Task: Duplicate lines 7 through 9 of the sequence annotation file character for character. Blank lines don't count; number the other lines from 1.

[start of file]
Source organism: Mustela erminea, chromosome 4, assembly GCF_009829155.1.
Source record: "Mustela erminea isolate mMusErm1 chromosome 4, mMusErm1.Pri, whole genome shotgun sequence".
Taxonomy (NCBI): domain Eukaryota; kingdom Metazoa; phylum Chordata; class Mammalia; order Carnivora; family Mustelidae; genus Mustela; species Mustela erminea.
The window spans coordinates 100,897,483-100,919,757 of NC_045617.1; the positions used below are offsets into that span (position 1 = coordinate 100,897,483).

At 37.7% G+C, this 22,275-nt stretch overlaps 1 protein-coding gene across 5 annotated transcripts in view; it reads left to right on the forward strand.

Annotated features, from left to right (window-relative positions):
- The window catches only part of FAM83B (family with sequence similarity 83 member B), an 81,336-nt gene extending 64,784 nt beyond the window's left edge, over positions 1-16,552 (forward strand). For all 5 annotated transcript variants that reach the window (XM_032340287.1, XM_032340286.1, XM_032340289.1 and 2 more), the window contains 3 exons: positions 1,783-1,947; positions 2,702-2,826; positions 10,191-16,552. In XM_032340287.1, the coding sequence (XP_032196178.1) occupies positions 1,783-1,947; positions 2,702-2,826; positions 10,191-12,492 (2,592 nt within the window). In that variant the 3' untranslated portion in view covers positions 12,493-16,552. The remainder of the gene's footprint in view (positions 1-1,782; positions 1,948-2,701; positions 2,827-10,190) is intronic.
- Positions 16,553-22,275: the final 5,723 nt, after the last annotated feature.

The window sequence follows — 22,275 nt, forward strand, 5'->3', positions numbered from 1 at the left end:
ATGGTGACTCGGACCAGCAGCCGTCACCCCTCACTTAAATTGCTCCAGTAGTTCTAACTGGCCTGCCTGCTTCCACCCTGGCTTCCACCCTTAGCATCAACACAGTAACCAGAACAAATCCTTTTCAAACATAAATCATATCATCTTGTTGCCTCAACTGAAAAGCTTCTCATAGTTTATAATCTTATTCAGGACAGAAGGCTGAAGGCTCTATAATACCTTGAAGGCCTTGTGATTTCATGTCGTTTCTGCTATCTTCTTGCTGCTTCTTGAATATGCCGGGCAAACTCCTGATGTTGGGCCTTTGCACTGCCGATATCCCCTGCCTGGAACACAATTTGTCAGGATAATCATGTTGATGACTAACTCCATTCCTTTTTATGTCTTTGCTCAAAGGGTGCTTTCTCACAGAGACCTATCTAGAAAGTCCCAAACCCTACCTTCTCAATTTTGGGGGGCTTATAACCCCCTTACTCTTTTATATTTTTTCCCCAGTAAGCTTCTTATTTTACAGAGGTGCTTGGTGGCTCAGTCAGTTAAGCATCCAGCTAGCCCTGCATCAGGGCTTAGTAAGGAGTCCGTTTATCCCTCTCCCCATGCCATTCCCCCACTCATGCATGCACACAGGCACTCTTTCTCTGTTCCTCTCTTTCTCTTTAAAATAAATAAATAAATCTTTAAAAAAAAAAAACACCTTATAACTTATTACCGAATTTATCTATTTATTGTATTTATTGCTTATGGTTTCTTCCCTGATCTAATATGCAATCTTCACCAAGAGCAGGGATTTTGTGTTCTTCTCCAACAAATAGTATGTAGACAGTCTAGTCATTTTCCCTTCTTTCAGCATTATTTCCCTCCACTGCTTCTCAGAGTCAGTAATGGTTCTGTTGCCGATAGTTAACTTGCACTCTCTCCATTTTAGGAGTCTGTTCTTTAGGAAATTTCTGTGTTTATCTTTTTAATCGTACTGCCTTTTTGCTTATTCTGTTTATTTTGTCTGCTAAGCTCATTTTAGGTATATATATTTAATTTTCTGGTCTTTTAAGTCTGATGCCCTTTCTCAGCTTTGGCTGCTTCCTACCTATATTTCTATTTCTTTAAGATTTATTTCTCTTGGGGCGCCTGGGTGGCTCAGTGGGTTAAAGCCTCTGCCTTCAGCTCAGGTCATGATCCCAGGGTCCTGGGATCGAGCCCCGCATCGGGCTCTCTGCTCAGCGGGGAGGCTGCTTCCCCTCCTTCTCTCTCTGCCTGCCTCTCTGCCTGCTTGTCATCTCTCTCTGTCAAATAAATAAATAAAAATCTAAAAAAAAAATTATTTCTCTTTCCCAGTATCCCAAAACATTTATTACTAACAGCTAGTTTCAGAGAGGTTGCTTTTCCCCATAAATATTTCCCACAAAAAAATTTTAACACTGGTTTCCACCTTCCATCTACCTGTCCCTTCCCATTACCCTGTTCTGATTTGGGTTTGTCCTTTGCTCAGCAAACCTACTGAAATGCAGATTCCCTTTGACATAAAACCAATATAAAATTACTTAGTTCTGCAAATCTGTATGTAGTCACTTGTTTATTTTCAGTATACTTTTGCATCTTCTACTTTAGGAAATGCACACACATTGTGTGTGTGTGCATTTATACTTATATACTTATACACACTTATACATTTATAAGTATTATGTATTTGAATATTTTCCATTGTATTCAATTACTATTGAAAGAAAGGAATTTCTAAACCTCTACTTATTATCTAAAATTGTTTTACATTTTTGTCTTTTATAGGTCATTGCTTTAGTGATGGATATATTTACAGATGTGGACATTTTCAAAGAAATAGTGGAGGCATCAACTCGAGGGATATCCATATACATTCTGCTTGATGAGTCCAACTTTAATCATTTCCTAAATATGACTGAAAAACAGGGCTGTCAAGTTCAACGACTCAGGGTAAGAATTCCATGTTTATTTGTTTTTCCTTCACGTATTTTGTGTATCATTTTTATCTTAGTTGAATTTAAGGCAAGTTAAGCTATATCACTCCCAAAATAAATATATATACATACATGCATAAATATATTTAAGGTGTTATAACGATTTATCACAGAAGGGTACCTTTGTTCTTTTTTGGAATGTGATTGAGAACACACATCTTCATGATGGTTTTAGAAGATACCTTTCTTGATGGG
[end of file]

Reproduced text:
- The window catches only part of FAM83B (family with sequence similarity 83 member B), an 81,336-nt gene extending 64,784 nt beyond the window's left edge, over positions 1-16,552 (forward strand). For all 5 annotated transcript variants that reach the window (XM_032340287.1, XM_032340286.1, XM_032340289.1 and 2 more), the window contains 3 exons: positions 1,783-1,947; positions 2,702-2,826; positions 10,191-16,552. In XM_032340287.1, the coding sequence (XP_032196178.1) occupies positions 1,783-1,947; positions 2,702-2,826; positions 10,191-12,492 (2,592 nt within the window). In that variant the 3' untranslated portion in view covers positions 12,493-16,552. The remainder of the gene's footprint in view (positions 1-1,782; positions 1,948-2,701; positions 2,827-10,190) is intronic.
- Positions 16,553-22,275: the final 5,723 nt, after the last annotated feature.

The window sequence follows — 22,275 nt, forward strand, 5'->3', positions numbered from 1 at the left end: